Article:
Picture: Timothy Bernard African news Agency (ANA) – With the elections of the ANC leadership being concluded on December 19, 2022, at the 55th conference held at Nasrec, the top 7 are as follows: President – Cyril Ramaphosa, Deputy President – Paul Mashatile, National Chairperson – Gwede Mantashe, Secretary General – Fikile Mbalula, 1st Deputy SG – Nomvula Mokonyane, 2nd DSG – Maropene Ramokgopa, and Treaurer General – Gwen Ramokgopa. The election of Mashatile and Mbalula necessitate a Cabinet reshuffle, the writer says.
By B Dikela Majuqwana
President Cyril Ramaphosa has been in the Union Buildings since 2014 when he first became deputy president to Jacob Zuma. He has been president since February 2018, exactly five years ago.
Throughout his stay in the Union Buildings, we have never experienced such levels of anticipation for a Cabinet reshuffle. This is especially so since he secured victory at the ANC’s last national conference where his faction gained what appeared to be a decisive victory. Since then, a number of developments calling for a Cabinet reshuffle have emerged.
First, Deputy President David Mabuza has accepted he is on the way out. This is because of the Nasrec 2022 outcome where the governing party’s deputy president Mabuza was replaced by Paul Mashatile, a Ramaphosa ally. Second, Fikile Mbalula, another Ramaphosa ally, at the Nasrec election conference, won the position of ANC secretary-general previously held by Ace Magashule,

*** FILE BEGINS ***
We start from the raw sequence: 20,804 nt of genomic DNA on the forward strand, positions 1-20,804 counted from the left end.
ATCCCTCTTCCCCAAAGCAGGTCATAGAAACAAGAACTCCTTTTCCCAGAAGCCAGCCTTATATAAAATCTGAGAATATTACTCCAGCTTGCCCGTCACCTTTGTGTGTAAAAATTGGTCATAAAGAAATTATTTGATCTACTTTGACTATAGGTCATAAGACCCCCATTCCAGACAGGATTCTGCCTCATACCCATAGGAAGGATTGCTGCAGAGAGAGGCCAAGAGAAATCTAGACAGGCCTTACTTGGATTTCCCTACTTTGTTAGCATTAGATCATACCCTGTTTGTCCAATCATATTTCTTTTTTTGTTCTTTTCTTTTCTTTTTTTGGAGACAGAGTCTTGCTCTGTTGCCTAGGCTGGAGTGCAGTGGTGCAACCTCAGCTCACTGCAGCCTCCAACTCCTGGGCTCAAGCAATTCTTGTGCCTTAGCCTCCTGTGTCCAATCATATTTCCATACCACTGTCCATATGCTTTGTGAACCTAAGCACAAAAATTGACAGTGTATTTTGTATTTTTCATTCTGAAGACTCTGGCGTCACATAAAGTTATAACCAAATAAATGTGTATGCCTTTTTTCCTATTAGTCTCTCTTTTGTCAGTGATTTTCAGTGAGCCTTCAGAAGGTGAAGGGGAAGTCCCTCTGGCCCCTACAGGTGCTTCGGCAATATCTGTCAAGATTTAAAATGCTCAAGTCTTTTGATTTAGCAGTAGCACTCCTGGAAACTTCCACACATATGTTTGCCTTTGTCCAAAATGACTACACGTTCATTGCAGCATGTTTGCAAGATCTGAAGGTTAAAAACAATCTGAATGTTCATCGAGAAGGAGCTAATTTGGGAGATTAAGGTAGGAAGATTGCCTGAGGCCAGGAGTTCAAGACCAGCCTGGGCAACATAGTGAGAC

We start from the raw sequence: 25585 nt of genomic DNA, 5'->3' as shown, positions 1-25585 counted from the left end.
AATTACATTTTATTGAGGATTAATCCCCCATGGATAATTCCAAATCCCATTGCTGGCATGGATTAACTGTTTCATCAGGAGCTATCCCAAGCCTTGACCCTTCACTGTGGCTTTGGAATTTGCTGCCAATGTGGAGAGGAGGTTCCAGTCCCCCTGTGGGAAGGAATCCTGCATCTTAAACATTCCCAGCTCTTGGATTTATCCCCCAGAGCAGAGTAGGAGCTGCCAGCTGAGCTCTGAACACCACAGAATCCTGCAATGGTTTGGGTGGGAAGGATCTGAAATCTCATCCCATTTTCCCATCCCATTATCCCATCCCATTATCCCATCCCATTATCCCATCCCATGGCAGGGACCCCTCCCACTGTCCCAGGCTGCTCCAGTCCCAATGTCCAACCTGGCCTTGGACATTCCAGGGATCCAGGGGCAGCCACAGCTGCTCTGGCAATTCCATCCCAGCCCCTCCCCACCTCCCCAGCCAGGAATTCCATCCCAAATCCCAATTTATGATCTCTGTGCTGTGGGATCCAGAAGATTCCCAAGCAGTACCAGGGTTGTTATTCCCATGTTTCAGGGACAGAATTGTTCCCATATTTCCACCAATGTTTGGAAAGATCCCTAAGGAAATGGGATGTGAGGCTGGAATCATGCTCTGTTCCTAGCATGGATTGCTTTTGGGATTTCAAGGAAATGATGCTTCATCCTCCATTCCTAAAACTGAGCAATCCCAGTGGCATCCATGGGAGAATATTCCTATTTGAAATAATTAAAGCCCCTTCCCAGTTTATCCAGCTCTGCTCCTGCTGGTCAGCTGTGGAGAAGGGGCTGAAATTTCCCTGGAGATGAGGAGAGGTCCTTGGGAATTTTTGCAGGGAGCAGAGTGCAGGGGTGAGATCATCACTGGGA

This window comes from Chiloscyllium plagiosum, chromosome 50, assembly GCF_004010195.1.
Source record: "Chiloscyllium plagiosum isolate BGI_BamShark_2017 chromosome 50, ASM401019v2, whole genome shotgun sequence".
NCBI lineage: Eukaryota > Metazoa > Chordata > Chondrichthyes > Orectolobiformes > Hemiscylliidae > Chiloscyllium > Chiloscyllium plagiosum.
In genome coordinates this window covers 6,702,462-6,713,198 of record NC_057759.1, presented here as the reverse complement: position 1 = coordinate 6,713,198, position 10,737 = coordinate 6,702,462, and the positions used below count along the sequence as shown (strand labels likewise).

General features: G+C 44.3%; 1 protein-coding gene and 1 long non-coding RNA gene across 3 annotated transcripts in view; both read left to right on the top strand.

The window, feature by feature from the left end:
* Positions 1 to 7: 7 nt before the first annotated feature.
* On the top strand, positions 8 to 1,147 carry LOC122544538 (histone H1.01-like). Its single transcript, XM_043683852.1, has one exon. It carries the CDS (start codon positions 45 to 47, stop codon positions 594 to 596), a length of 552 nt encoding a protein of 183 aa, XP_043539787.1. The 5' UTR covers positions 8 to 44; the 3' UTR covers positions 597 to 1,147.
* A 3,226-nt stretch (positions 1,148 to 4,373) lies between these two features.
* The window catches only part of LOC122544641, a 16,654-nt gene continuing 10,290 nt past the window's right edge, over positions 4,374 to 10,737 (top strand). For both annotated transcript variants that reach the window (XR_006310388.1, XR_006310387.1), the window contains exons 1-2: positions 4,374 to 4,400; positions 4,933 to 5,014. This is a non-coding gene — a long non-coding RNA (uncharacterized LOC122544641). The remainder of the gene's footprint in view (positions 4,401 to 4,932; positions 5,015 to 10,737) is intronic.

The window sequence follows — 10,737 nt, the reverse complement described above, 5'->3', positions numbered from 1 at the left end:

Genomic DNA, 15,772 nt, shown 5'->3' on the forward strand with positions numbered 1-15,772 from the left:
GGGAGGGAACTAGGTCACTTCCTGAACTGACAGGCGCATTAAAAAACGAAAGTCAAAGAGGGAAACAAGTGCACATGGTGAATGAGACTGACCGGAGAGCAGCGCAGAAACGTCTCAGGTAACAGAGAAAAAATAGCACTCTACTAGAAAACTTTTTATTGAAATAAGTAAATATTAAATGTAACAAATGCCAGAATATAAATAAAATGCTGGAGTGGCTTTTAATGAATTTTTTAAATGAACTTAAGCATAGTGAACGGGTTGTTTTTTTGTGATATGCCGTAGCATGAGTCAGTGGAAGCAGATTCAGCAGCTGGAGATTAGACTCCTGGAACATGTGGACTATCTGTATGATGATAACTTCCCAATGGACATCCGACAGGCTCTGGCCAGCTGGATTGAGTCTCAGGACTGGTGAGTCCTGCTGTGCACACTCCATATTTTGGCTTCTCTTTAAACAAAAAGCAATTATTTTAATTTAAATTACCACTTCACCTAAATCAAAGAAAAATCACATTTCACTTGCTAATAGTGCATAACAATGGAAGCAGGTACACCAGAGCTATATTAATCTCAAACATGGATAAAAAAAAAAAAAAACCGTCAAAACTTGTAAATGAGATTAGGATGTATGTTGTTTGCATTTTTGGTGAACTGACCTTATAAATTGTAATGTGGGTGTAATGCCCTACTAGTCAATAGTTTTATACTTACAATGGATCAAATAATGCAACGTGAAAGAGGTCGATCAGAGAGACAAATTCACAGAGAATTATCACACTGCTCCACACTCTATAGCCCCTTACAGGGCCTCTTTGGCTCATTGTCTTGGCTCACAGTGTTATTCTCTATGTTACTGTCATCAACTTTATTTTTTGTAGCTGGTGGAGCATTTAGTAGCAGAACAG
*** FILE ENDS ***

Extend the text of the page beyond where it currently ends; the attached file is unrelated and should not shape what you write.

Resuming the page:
Ramaphosa’s archenemy, who was forced to step aside as a result of his legal troubles. The rise of Mbalula to the prestigious position means that he must vacate his present position as transport minister. This is because being the secretary-general of the ANC is a fulltime function.
There is also the position of the minister of public service and administration, which went vacant last year when the incumbent Ayanda Dlodlo left for the World Bank. This is a crucial position not to be left vacant for too long. Others anticipate a Cabinet reshuffle because they believe Ramaphosa should conduct purges targeted at those who challenged him for the Presidency at Nasrec and then went on to call for him to account for the Phala Phala scandal. Among these are Dr Nkosazana Dlamini Zuma and Lindiwe Sisulu.
To crown it all, next year South Africa is due for its national general elections. The deepening crisis of electricity blackouts arising out of the implosion of Eskom has led many in the business community to call for the heads of Gwede Mantashe and Pravin Gordhan. Since both men are well-known Ramaphosa supporters, it is unlikely that the president will entertain such expectations.
That said, supporters of Ramaphosa believe a Cabinet reshuffle to prepare for the elections with a new team at the head of government has now become urgent. Therefore, it is almost certain that Mashatile will replace David as the country’s deputy president. Other Ramaphosa backers in the ANC will also expect to be rewarded with Cabinet posts for their loyalty and will see the retention of critics such as Sisulu in the name of ANC unity as a kick in the teeth.